The English used fireships to break the Armada’s formation.


The English fleet harassed the Armada for several days during its charge toward the English Channel, but their ships struggled to penetrate its crescent-shaped defensive formation. The situation grew more urgent on August 6, when Medina Sidonia dropped anchor near Calais, France to rendezvous with the Duke of Parma, who was desperately trying to gather his army in nearby Dunkirk. Knowing they couldn’t allow the Spanish to unite their forces, Drake and Lord Howard devised a scheme to scatter the enemy ships. 

On the night of August 8, they packed eight empty vessels with timber and pitch, set them ablaze and sent them drifting into the center of the Armada’s formation. Upon sighting the fireships, the Spanish captains fled to the open sea in panic. Most even cut their ships’ anchors in their race to avoid the floating bonfires. While the Armada escaped from Calais without serious damage, the fireship strike succeeded in breaking its defensive line. The next morning, the English engaged the now disorganized Spanish fleet at the Battle of Gravelines, where Howard and Drake used their superior long-range cannons to score a decisive victory.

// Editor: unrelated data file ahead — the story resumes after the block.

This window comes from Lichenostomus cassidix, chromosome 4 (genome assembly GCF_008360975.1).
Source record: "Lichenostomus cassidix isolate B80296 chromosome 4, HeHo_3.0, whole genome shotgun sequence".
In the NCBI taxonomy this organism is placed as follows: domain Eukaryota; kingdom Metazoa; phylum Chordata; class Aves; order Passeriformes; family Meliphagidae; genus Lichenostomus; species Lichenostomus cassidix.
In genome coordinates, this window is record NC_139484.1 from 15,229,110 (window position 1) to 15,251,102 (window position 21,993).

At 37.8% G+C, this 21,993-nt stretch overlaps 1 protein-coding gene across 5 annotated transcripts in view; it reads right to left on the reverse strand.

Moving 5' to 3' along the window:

Sea storms were the main cause of the Armada’s defeat.

 


While the English prevailed at Gravelines, they only succeeded in destroying or capturing a handful of the Armada’s ships. The true knockout blow would come courtesy of Mother Nature. In mid-August, the battered Spanish fleet was pushed into the North Sea by strong winds, ending its hopes of rendezvousing with Parma’s army. Running low on food and water, Medina Sidonia resolved to return home by rounding the tip of Scotland and sailing south along the western coast of Ireland. The voyage was accompanied by unseasonably violent storms and gales, and dozens of the Armada’s ships eventually sank at sea or were dashed against the Irish coastline, killing some 6,000 sailors. Estimates vary, but most historians believe that only around 75 or 80 of the original 130 ships managed to return to Spain. Upon learning of the state of his once glorious Armada, Philip II supposedly exclaimed, “I sent my fleet against men, not against the wind and the waves.”